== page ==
N.J.S.A. 2A:53A-7(c) provides that nothing in the Act is designed to protect independent contractors of the charitable organization from liability for negligence. Thus, if an independent contractor was a cause of the injury then traditional negligence principles will apply. For instance, if someone was injured at a youth sport game and an independent contractor contributed to the injury then there is an avenue for recovery. This has arisen in the context of a youth sports injury caused by the negligent set up of the activity which injured a spectator. The person in charge of the youth activity was an independent contractor paid for his services by the charity. His negligence was not subject to charitable immunity pursuant to N.J.S.A. 2A:53-7(c) even though the organization and facilities were immune from liability. Had he been an employee then the immunity would have applied.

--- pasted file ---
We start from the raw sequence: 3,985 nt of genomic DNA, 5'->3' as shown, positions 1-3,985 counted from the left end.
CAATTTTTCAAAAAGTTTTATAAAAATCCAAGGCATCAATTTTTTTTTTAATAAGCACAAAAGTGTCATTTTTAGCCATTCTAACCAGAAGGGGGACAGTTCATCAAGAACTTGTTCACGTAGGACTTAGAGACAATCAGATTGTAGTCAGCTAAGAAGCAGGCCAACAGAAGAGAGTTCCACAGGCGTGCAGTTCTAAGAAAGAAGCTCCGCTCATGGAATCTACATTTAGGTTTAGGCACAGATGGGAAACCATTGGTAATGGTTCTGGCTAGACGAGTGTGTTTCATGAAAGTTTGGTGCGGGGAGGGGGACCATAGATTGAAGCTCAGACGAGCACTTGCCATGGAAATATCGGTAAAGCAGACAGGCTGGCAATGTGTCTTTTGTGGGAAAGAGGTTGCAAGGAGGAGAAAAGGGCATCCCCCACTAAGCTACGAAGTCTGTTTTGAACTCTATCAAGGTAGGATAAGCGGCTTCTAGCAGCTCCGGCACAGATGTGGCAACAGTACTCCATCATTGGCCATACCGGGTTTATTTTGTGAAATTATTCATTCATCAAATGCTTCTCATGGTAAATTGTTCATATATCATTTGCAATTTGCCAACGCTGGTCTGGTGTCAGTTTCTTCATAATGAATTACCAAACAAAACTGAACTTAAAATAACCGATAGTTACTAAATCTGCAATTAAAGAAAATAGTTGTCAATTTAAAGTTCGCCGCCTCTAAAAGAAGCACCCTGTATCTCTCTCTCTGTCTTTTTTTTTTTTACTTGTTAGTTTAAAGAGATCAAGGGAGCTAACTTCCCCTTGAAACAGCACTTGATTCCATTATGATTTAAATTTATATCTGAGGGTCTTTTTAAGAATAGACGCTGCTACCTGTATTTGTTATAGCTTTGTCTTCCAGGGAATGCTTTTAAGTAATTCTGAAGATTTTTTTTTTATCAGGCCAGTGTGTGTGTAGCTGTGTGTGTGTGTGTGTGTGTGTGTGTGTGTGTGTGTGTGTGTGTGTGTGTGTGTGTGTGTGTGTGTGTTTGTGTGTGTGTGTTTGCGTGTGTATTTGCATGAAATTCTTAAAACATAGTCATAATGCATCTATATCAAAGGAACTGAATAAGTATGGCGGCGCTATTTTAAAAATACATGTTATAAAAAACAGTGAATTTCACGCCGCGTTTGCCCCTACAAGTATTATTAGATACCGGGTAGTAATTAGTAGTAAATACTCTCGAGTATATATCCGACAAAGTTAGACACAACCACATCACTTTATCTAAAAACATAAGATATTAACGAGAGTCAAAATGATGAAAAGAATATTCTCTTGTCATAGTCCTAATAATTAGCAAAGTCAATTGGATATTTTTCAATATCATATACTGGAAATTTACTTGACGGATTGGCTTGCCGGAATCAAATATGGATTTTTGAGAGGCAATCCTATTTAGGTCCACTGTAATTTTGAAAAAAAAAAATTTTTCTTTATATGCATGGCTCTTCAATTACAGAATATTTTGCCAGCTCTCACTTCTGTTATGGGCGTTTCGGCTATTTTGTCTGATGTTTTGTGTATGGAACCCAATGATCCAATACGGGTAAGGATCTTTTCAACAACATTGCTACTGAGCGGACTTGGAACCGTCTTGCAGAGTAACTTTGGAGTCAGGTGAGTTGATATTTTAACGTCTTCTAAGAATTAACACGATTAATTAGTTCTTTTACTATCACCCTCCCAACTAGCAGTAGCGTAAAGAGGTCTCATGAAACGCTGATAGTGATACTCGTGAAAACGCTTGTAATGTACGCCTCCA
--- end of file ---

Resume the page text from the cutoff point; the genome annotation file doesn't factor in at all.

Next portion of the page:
Perhaps the most confusing, and most litigated, portion of the Charitable Immunity Act is a section that attempts to define when the plaintiff is subject to the defense. Under N.J.S.A. 2A:53-7(a) a charitable organization cannot invoke the defense where the plaintiff is “unconcerned in and unrelated to and outside of the benefactions of such corporation, society or association.” This language is juxtaposed with the idea that the charity is not liable if plaintiff “is a beneficiary, to whatever degree, of the works of such nonprofit corporation.” Case law interpreting these two provisions is difficult to sort through and not always consistent.